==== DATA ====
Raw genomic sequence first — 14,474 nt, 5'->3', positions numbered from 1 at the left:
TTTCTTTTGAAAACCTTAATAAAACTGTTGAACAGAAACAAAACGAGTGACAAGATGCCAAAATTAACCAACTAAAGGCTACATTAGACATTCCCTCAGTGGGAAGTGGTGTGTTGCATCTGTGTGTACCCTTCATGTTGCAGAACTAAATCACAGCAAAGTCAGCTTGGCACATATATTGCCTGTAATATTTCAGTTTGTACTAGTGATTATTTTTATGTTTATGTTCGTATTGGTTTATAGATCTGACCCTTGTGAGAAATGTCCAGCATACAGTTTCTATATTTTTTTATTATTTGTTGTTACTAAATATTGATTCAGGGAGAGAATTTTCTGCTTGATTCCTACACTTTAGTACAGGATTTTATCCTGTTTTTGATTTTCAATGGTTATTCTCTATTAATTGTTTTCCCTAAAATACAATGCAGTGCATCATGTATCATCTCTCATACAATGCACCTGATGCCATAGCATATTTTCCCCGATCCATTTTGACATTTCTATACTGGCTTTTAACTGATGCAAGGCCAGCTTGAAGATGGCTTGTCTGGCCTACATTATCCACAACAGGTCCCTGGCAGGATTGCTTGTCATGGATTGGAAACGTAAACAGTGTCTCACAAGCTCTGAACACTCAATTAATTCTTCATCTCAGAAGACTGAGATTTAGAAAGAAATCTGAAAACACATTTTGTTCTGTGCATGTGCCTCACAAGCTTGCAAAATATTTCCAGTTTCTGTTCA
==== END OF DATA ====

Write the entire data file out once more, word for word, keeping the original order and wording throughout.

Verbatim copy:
Raw genomic sequence first — 14,474 nt, 5'->3', positions numbered from 1 at the left:
TTTCTTTTGAAAACCTTAATAAAACTGTTGAACAGAAACAAAACGAGTGACAAGATGCCAAAATTAACCAACTAAAGGCTACATTAGACATTCCCTCAGTGGGAAGTGGTGTGTTGCATCTGTGTGTACCCTTCATGTTGCAGAACTAAATCACAGCAAAGTCAGCTTGGCACATATATTGCCTGTAATATTTCAGTTTGTACTAGTGATTATTTTTATGTTTATGTTCGTATTGGTTTATAGATCTGACCCTTGTGAGAAATGTCCAGCATACAGTTTCTATATTTTTTTATTATTTGTTGTTACTAAATATTGATTCAGGGAGAGAATTTTCTGCTTGATTCCTACACTTTAGTACAGGATTTTATCCTGTTTTTGATTTTCAATGGTTATTCTCTATTAATTGTTTTCCCTAAAATACAATGCAGTGCATCATGTATCATCTCTCATACAATGCACCTGATGCCATAGCATATTTTCCCCGATCCATTTTGACATTTCTATACTGGCTTTTAACTGATGCAAGGCCAGCTTGAAGATGGCTTGTCTGGCCTACATTATCCACAACAGGTCCCTGGCAGGATTGCTTGTCATGGATTGGAAACGTAAACAGTGTCTCACAAGCTCTGAACACTCAATTAATTCTTCATCTCAGAAGACTGAGATTTAGAAAGAAATCTGAAAACACATTTTGTTCTGTGCATGTGCCTCACAAGCTTGCAAAATATTTCCAGTTTCTGTTCA